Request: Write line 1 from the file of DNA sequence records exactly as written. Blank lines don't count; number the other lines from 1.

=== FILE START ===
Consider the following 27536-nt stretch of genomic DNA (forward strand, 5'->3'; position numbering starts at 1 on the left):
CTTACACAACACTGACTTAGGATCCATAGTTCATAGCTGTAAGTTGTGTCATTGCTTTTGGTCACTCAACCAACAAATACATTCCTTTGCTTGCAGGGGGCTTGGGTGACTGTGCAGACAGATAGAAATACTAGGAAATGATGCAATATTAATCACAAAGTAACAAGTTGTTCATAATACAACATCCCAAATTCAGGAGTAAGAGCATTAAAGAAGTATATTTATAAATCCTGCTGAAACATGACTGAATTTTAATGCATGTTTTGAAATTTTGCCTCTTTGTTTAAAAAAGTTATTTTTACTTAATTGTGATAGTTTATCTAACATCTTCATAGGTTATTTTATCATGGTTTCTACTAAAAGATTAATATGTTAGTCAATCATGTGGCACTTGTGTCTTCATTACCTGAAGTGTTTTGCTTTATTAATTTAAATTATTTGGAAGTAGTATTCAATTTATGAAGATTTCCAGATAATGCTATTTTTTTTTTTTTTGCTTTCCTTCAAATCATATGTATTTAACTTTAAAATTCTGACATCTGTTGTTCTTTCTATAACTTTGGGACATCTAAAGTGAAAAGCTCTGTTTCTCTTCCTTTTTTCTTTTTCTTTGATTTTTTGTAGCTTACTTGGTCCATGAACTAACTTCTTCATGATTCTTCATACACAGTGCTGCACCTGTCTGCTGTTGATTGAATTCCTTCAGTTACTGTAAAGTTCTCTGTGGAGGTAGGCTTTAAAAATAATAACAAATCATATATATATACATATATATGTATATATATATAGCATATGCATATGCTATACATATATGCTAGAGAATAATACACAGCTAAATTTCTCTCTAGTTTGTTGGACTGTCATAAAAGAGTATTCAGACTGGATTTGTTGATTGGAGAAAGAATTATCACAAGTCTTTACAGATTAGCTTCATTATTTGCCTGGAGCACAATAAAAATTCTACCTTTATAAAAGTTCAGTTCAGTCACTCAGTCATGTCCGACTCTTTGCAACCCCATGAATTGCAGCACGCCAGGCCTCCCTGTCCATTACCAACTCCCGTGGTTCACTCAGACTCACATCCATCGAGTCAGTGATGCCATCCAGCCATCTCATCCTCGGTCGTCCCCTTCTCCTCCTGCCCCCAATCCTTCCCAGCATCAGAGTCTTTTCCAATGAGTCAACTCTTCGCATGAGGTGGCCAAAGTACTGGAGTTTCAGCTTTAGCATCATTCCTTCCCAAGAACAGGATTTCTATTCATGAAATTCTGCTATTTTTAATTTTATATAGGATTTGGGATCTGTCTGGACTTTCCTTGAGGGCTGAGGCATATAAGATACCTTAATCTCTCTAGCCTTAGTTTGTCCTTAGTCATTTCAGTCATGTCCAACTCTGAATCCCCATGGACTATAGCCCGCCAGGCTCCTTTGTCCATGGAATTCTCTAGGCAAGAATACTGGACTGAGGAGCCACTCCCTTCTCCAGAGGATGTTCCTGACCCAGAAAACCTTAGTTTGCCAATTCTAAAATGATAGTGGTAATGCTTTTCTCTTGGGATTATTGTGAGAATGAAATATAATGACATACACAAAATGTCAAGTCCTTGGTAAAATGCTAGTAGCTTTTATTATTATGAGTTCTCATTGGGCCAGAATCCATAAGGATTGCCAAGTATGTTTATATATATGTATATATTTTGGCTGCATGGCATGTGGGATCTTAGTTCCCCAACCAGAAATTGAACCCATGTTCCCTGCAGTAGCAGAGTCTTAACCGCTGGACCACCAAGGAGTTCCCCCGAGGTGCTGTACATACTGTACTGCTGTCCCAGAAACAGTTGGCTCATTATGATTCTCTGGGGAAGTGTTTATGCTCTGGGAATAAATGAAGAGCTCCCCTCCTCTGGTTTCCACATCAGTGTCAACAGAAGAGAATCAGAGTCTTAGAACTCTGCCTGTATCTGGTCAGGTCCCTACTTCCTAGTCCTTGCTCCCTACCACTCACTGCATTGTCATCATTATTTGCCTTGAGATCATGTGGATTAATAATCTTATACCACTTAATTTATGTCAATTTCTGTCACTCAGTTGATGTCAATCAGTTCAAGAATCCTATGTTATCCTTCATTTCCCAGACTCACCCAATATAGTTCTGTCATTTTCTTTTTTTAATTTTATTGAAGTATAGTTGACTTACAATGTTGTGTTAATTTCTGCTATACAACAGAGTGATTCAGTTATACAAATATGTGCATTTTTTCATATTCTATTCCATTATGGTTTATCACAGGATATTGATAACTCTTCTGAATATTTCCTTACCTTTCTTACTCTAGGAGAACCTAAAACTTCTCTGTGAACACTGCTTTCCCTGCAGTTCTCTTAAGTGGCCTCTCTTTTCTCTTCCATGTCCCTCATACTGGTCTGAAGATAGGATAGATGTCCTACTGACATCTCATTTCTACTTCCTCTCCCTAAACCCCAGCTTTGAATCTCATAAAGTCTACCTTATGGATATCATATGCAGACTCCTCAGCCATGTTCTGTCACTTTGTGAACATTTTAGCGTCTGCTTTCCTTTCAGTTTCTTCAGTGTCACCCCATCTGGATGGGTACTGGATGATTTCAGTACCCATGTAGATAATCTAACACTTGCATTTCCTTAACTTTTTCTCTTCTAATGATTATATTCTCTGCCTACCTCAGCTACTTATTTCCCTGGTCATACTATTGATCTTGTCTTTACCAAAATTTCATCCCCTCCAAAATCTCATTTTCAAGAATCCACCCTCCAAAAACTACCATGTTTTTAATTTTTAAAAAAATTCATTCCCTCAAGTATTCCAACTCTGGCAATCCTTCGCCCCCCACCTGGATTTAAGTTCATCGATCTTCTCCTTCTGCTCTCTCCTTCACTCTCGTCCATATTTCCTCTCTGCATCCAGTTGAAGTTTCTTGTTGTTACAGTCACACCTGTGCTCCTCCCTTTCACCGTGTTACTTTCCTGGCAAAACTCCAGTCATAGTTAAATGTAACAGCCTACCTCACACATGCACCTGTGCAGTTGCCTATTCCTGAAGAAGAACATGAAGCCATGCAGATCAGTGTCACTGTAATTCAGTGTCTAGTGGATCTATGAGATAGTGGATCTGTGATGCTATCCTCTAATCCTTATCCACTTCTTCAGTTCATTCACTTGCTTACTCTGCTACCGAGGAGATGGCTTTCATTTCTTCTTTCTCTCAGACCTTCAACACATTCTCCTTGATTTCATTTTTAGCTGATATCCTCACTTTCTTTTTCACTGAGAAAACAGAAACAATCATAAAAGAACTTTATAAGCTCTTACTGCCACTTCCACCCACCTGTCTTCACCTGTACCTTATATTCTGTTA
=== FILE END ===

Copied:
Consider the following 27536-nt stretch of genomic DNA (forward strand, 5'->3'; position numbering starts at 1 on the left):